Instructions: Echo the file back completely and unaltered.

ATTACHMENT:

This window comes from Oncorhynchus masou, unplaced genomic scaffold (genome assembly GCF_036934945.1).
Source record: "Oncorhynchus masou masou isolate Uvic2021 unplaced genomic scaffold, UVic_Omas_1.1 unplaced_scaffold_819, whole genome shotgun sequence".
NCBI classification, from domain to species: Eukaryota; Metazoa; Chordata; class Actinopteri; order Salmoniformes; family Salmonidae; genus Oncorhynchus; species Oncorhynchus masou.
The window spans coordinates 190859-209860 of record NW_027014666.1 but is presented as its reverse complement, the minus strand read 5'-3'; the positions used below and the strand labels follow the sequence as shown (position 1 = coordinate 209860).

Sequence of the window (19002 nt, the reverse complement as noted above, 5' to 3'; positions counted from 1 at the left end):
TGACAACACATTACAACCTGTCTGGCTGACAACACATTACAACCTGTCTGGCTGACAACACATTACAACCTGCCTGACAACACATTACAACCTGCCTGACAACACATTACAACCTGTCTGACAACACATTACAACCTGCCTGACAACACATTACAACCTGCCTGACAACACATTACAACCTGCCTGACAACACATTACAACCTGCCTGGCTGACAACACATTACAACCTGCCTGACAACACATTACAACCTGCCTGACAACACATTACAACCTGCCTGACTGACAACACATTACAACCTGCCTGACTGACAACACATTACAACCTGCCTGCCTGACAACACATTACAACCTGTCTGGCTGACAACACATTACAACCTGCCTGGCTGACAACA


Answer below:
This window comes from Oncorhynchus masou, unplaced genomic scaffold (genome assembly GCF_036934945.1).
Source record: "Oncorhynchus masou masou isolate Uvic2021 unplaced genomic scaffold, UVic_Omas_1.1 unplaced_scaffold_819, whole genome shotgun sequence".
NCBI classification, from domain to species: Eukaryota; Metazoa; Chordata; class Actinopteri; order Salmoniformes; family Salmonidae; genus Oncorhynchus; species Oncorhynchus masou.
The window spans coordinates 190859-209860 of record NW_027014666.1 but is presented as its reverse complement, the minus strand read 5'-3'; the positions used below and the strand labels follow the sequence as shown (position 1 = coordinate 209860).

Sequence of the window (19002 nt, the reverse complement as noted above, 5' to 3'; positions counted from 1 at the left end):
TGACAACACATTACAACCTGTCTGGCTGACAACACATTACAACCTGTCTGGCTGACAACACATTACAACCTGCCTGACAACACATTACAACCTGCCTGACAACACATTACAACCTGTCTGACAACACATTACAACCTGCCTGACAACACATTACAACCTGCCTGACAACACATTACAACCTGCCTGACAACACATTACAACCTGCCTGGCTGACAACACATTACAACCTGCCTGACAACACATTACAACCTGCCTGACAACACATTACAACCTGCCTGACTGACAACACATTACAACCTGCCTGACTGACAACACATTACAACCTGCCTGCCTGACAACACATTACAACCTGTCTGGCTGACAACACATTACAACCTGCCTGGCTGACAACA